Recording booths. 3D printers. Adobe Creative Suite. All these and much more can be found at the ideaMILL, a dedicated collaborative technology and work space that recently opened in the Millennium Library.
Information and virtual services librarian Arryn Seburn says the idea to create a space with public access to expensive tools and software has been in development for a while.
“It came out of our strat(egic) plan back in 2015,” he says. “We heard from the community that a community workspace is something they’d like to have, so from there we launched into what would be in that community workspace.”
Although makerspaces have been around for some time, when the library consulted Winnipeggers on what they wanted to see in the space, they got some surprising results.
Recording booths are a popular feature.
“We weren’t reinventing the wheel, but we wanted to hear what the community wanted to have. We did a quick little survey on our website on what pieces of technology and non-tech stuff they’d want to have in here. Computers was obviously a big one. Sound recording was up there, but the one that surprised us the most was the sewing machines. We haven’t heard that in a lot of other community spaces.”
Philip Edwards’ son Micah is participating in one of the ideaMILL’s many introductory software and technology workshops. Edwards says that the ideaMILL was the perfect way for his son to explore his interest in computers.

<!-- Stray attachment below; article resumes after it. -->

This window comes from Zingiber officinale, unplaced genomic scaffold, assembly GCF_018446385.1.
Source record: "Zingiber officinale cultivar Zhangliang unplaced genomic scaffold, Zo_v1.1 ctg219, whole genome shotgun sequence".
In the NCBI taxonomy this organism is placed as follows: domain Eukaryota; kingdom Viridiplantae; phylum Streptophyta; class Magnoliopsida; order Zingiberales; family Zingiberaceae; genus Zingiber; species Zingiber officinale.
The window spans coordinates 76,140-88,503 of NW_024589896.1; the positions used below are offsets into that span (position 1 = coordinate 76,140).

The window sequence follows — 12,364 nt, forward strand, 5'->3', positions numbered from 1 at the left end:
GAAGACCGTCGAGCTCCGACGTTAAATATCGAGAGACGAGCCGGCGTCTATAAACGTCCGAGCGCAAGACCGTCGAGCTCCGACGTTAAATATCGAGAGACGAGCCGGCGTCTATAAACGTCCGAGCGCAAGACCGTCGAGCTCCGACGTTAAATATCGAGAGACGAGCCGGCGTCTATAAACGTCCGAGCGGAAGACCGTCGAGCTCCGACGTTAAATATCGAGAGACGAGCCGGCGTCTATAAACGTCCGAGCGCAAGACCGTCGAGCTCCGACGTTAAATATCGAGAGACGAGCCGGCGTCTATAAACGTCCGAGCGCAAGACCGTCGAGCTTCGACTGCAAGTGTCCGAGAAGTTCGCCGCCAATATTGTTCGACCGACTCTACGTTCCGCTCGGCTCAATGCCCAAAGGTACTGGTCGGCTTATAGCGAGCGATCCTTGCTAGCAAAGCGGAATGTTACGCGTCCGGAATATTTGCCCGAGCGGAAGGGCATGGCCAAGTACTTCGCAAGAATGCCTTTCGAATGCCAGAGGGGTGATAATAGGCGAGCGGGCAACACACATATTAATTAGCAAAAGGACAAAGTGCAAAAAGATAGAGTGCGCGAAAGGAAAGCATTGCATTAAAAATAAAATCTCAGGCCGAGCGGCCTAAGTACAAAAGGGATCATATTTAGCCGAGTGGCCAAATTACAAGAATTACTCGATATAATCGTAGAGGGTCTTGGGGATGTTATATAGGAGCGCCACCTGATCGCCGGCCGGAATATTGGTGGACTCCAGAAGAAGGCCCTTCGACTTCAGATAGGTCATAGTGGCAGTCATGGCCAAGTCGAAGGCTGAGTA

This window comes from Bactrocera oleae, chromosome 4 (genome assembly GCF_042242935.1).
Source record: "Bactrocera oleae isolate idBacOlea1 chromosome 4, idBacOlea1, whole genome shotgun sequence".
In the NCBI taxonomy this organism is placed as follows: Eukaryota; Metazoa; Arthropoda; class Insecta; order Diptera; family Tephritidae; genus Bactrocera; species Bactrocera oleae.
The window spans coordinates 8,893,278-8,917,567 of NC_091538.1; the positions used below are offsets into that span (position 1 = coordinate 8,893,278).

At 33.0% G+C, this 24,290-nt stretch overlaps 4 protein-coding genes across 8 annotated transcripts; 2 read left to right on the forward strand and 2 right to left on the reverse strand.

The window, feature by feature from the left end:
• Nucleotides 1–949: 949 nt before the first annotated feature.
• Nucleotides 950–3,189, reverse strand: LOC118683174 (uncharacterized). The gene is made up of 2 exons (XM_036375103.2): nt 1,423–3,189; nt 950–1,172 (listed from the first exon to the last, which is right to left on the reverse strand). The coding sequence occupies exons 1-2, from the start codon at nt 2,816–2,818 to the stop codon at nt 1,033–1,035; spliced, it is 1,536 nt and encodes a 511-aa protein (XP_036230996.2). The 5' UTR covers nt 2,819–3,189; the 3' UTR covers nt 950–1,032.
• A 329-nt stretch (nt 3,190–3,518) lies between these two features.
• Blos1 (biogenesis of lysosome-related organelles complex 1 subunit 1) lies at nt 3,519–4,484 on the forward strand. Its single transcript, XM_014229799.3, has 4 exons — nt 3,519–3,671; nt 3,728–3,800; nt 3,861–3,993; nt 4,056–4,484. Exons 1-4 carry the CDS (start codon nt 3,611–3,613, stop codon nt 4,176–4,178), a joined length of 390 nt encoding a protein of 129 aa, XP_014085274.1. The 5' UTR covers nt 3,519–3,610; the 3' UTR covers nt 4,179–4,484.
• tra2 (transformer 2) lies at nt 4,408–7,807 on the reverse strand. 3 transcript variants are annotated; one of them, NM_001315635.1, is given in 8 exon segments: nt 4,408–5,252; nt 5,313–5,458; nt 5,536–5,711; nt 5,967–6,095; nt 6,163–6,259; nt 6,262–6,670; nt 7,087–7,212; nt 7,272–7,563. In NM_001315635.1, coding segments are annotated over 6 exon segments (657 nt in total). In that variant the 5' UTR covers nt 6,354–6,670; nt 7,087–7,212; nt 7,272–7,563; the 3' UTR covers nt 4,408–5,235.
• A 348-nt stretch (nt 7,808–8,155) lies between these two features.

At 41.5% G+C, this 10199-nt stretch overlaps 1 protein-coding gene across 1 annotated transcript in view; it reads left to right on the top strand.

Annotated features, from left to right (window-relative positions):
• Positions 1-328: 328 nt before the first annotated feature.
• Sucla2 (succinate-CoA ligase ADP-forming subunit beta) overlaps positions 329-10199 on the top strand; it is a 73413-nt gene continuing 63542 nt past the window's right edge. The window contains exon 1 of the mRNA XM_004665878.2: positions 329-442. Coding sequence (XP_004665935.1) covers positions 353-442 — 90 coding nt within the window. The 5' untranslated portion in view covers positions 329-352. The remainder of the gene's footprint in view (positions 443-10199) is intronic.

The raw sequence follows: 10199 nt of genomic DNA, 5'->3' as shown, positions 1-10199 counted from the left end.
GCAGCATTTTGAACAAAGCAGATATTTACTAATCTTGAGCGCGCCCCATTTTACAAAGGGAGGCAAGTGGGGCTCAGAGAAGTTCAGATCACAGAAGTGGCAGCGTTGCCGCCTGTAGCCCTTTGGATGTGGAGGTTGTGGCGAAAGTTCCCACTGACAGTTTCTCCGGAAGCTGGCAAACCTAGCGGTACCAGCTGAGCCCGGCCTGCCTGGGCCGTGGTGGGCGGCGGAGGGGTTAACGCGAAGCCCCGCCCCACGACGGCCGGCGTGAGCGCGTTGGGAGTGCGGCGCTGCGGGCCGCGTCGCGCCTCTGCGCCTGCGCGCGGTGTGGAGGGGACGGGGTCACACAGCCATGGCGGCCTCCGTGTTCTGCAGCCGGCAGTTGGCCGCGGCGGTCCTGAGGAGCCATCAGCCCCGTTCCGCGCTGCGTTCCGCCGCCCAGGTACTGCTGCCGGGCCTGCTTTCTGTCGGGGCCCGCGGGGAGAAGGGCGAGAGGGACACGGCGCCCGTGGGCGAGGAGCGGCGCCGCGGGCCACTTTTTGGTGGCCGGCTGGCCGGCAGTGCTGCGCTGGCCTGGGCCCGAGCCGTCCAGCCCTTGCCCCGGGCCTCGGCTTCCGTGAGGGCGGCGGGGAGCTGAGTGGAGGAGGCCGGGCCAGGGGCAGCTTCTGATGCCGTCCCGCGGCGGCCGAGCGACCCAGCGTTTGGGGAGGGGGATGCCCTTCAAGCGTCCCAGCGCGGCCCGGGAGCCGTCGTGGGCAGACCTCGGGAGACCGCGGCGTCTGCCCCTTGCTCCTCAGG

“It was through the Winnipeg library magazine that my wife heard about the ideaMILL and the course they’re running right now,” Edwards says.
Two 3D printers are available for use.
“My son likes playing with computers, so we thought it would be a good idea to be exposed to what’s out there, and he said, yeah, sure, he wanted to come today ... The ideaMILL came along at the right time, and if they have more classes like this, then for sure I know our son will want to be part of it.”
Edwards believes that ventures like the ideaMILL allow public spaces like the library to become more accessible, particularly for newcomers to Winnipeg.
“I guess the city is trying to make (the library) more user-friendly, a place where people who don’t have the experience of our Canadian culture can become more aware and more acclimated to our culture. I think it’s a step in the right direction.”
Edwards says that he sees the ideaMILL as part of a larger civic plan to help all Winnipeggers become more nationally and locally conscientious.
Figurines created with the resident 3D printers.
“It’s much like the (Canadian Museum for Human Rights), where (the city is) trying to expose themselves to a cross-section of people so that people are more aware, more thoughtful, more caring.”
Seburn imagines the ideaMILL as a space where knowledge and skills can be shared.
“It’s for everyone ... My goal or my hope for the space is that it becomes a hangout for people who are wanting to learn and people who already have those skills to be able to share them.”
The ideaMILL is open during library hours on the third floor of the Millennium Library. All equipment can be accessed using a library card and can be booked in advance through winnipeg.ca/ideamill.